I think if we as a collective industry can make improvements, we can potentially not only gain more patients, but also create a more respected and accepted specialty. First and foremost, I believe it falls upon the practitioner to educate their patients, both male and female, to dispel misinformation and myths surrounding facial aesthetic treatments, emphasising that there is a proven link between healthy positive body image and mental health.3 

These conversations can start in your own practice through appropriate consultations, acceptable patient suitability and correct, natural enhancements for not only male patients, but females too. This, I think, will help dispel some of the fears regarding bad or disfiguring aesthetic work.

I agree with McLeod-Valentine when he highlighted that if we can get men to start talking about their insecurities and perhaps the treatments they have or are thinking about having, it will have a positive impact on all. To help facilitate this, I think practitioners should consider collaborating with a relevant or compatible and established third party brand to co-host a male educational/demo event (preferably in real life but a virtual event could also be an option) to bring the topic of non-surgical aesthetic solutions into the open. Additional ideas to consider include producing a tailored leaflet or brochure designed with a male patient in mind, which brings up common skin and aesthetic concerns and the solutions available for them.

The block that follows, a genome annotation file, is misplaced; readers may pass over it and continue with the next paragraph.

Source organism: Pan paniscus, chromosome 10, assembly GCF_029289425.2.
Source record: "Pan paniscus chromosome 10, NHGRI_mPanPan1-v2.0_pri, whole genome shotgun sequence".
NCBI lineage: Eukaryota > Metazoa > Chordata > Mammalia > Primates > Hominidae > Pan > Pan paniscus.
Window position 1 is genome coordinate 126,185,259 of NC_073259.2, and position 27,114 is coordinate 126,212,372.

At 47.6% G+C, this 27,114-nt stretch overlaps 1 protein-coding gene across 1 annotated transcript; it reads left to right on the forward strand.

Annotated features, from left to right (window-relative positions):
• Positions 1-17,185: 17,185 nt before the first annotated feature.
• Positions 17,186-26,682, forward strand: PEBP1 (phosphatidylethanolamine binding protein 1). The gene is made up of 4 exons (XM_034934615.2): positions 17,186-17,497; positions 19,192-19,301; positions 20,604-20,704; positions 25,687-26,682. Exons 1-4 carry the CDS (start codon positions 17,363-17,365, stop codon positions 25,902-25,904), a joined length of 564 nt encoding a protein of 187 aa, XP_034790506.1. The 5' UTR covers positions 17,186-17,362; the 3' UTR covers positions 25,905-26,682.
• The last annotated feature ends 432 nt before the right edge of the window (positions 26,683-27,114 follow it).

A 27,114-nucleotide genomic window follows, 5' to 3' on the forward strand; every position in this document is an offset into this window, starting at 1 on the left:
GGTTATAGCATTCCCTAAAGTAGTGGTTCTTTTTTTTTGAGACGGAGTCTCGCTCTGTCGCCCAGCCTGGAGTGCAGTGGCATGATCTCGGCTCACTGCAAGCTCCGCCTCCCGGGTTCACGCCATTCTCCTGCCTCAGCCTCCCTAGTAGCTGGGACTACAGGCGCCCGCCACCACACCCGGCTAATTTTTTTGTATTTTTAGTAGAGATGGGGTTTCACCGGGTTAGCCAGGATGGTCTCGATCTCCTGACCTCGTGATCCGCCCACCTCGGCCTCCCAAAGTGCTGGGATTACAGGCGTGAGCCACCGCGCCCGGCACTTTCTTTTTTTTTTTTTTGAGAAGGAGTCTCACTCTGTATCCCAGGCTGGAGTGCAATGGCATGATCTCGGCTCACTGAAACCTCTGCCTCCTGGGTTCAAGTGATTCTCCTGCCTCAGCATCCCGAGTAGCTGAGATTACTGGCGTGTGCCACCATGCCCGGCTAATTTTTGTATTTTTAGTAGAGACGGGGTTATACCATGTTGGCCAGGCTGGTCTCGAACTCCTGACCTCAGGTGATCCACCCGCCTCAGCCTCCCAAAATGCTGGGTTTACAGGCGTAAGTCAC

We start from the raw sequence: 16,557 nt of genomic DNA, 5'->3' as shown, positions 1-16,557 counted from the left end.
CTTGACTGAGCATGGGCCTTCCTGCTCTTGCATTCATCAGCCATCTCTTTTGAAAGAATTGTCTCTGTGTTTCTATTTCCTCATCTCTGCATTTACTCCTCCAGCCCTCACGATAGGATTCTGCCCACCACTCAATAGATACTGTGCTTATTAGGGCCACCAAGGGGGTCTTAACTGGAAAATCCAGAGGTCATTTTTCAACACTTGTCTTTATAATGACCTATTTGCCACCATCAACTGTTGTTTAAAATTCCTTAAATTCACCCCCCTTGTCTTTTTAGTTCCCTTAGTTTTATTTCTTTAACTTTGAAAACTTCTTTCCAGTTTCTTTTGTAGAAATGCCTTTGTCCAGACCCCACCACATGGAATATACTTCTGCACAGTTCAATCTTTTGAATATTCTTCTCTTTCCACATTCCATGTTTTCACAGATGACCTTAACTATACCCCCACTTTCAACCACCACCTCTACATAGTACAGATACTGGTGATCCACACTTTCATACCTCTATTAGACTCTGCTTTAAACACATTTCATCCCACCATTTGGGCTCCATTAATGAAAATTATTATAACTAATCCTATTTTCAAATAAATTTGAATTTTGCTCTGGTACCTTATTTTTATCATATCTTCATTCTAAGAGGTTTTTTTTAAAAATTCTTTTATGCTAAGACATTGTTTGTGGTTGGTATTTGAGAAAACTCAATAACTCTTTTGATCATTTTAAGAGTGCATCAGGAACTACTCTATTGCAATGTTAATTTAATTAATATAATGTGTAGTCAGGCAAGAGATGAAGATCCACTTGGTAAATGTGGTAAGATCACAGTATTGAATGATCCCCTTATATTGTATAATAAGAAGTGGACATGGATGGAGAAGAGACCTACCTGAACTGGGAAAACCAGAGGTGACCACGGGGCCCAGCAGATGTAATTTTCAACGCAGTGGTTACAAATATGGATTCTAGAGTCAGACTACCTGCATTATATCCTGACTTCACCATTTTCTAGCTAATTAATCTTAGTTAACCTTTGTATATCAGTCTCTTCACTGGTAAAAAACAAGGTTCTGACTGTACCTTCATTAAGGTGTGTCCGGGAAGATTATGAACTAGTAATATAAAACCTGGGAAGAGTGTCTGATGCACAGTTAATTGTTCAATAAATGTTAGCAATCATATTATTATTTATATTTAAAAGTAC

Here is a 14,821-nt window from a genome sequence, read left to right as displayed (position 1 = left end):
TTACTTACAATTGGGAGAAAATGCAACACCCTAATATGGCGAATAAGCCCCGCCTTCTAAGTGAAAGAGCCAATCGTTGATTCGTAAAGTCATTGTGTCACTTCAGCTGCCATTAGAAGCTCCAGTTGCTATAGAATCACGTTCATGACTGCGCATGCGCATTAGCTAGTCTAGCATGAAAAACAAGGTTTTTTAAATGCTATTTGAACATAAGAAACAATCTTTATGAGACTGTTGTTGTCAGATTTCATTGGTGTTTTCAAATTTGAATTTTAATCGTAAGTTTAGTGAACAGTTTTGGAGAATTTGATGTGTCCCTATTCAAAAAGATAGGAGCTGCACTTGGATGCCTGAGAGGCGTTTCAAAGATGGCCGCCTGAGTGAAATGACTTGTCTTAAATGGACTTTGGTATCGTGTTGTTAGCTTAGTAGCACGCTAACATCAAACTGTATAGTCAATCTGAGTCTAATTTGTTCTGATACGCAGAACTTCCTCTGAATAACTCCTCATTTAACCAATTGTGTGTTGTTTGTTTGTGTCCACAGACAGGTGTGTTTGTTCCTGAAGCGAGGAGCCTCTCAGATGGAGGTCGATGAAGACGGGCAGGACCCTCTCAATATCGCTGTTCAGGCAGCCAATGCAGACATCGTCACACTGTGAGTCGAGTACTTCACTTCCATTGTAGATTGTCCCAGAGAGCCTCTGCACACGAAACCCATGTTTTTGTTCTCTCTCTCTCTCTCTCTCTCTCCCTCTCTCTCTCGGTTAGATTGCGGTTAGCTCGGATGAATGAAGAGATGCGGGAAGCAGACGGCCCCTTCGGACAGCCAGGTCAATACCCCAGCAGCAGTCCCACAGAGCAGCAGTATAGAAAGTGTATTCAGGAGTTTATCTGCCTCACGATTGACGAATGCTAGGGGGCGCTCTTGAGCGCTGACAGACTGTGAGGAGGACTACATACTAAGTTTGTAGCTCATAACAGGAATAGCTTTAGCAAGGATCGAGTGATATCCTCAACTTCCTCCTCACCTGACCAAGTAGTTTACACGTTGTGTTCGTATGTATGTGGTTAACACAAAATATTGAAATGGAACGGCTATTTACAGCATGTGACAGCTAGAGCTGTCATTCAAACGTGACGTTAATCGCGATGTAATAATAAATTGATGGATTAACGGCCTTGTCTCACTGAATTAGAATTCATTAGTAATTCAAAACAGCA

This can be developed further into video or visual digital assets to utilise across social media platforms or websites. Improvements can also take place through practice marketing, which digital consultant Alex Bugg explores in more detail in this article; tailoring on and offline marketing material in a tone and language that is male-specific can also engage and encourage a conversation with a potential male patient. 

Asking your male patients if they can act as case studies to showcase your exceptional results can go a long way to making others feel comfortable in getting treatments as well as understanding that natural results can be achieved. In addition, I believe the ambiance and ‘look/feel’ of your clinic, as well as the journey patients take during their time with you, can greatly contribute to their overall experience and lasting impression of your practice. 

Dr Preema London clinic has a gender neutral colour scheme in the treatment rooms and our new clinic space has a dedicated ‘Men’s Room’, which has been designed to have a real male feel with different colours and textures to have an urban ‘gentleman’s club’ look.


The opposition many men have when it comes to facial aesthetic treatments may prevent them from presenting to your clinic. It may even be having an impact on your current patient base. It is worth bearing in mind that the objective is not to encourage an unhealthy dependence on non-surgical treatments, but making visits to an aesthetic practice acceptable to men. This, in turn, can open the door to healthy open conversations about the ageing concerns men have and the treatments available to address them.